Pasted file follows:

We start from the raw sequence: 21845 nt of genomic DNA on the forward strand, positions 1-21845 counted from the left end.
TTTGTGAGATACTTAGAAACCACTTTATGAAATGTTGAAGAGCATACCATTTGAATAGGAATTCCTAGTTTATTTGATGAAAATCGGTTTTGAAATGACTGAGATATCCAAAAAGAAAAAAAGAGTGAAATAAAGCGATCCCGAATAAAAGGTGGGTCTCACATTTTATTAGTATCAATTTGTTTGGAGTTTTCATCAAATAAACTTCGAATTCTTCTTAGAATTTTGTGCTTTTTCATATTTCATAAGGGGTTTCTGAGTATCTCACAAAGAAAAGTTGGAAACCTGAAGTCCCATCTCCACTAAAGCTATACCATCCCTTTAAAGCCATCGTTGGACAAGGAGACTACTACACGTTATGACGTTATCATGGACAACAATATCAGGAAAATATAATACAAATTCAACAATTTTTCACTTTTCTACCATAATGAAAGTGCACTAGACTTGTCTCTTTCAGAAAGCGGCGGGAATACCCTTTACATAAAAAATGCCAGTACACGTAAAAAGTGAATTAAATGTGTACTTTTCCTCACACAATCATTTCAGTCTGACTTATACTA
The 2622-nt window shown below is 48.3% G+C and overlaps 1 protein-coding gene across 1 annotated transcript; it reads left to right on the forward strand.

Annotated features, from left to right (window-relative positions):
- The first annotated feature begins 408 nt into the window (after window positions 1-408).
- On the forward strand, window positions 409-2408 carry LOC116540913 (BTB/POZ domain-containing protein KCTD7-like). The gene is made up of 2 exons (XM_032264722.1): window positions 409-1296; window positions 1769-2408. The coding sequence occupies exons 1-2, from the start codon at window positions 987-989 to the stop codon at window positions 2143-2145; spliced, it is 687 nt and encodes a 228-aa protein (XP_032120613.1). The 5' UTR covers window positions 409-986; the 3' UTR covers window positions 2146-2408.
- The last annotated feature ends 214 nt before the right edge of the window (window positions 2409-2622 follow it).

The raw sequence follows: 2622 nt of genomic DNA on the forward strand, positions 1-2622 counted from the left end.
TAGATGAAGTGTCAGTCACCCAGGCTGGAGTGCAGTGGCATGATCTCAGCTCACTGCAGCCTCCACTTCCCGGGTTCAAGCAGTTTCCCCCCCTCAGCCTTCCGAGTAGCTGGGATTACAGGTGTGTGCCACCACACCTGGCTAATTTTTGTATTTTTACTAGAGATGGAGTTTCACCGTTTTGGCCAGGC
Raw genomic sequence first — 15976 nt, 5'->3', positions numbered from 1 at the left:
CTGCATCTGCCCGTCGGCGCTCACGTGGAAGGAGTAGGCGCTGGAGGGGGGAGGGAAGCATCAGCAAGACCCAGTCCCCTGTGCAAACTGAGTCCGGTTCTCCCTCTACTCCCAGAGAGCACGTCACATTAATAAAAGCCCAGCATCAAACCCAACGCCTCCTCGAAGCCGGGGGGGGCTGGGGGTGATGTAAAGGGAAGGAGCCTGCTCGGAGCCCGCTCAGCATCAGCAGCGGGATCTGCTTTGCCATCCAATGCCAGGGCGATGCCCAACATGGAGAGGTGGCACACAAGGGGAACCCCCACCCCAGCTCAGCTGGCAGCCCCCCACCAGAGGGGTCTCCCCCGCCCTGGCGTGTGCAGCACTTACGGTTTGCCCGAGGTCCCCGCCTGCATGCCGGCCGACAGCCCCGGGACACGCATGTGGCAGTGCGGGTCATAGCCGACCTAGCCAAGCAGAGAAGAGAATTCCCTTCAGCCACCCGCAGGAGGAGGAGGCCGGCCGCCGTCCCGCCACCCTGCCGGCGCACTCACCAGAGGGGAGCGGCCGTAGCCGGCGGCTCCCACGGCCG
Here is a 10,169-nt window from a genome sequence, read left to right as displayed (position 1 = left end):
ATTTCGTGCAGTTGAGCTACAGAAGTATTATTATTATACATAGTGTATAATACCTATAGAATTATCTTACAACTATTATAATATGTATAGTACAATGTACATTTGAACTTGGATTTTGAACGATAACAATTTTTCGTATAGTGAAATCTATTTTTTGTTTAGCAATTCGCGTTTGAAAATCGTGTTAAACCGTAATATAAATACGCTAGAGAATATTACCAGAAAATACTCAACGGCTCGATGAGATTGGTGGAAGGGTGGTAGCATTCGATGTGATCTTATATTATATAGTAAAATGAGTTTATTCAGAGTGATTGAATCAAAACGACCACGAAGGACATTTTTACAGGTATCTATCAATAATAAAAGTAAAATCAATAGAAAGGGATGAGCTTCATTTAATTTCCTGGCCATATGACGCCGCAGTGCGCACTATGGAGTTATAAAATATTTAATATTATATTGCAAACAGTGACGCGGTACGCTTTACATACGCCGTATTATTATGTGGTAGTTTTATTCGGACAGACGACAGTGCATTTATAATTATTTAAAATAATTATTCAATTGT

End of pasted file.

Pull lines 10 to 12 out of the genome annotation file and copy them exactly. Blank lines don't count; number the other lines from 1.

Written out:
Raw genomic sequence first — 15976 nt, 5'->3', positions numbered from 1 at the left:
CTGCATCTGCCCGTCGGCGCTCACGTGGAAGGAGTAGGCGCTGGAGGGGGGAGGGAAGCATCAGCAAGACCCAGTCCCCTGTGCAAACTGAGTCCGGTTCTCCCTCTACTCCCAGAGAGCACGTCACATTAATAAAAGCCCAGCATCAAACCCAACGCCTCCTCGAAGCCGGGGGGGGCTGGGGGTGATGTAAAGGGAAGGAGCCTGCTCGGAGCCCGCTCAGCATCAGCAGCGGGATCTGCTTTGCCATCCAATGCCAGGGCGATGCCCAACATGGAGAGGTGGCACACAAGGGGAACCCCCACCCCAGCTCAGCTGGCAGCCCCCCACCAGAGGGGTCTCCCCCGCCCTGGCGTGTGCAGCACTTACGGTTTGCCCGAGGTCCCCGCCTGCATGCCGGCCGACAGCCCCGGGACACGCATGTGGCAGTGCGGGTCATAGCCGACCTAGCCAAGCAGAGAAGAGAATTCCCTTCAGCCACCCGCAGGAGGAGGAGGCCGGCCGCCGTCCCGCCACCCTGCCGGCGCACTCACCAGAGGGGAGCGGCCGTAGCCGGCGGCTCCCACGGCCG
Here is a 10,169-nt window from a genome sequence, read left to right as displayed (position 1 = left end):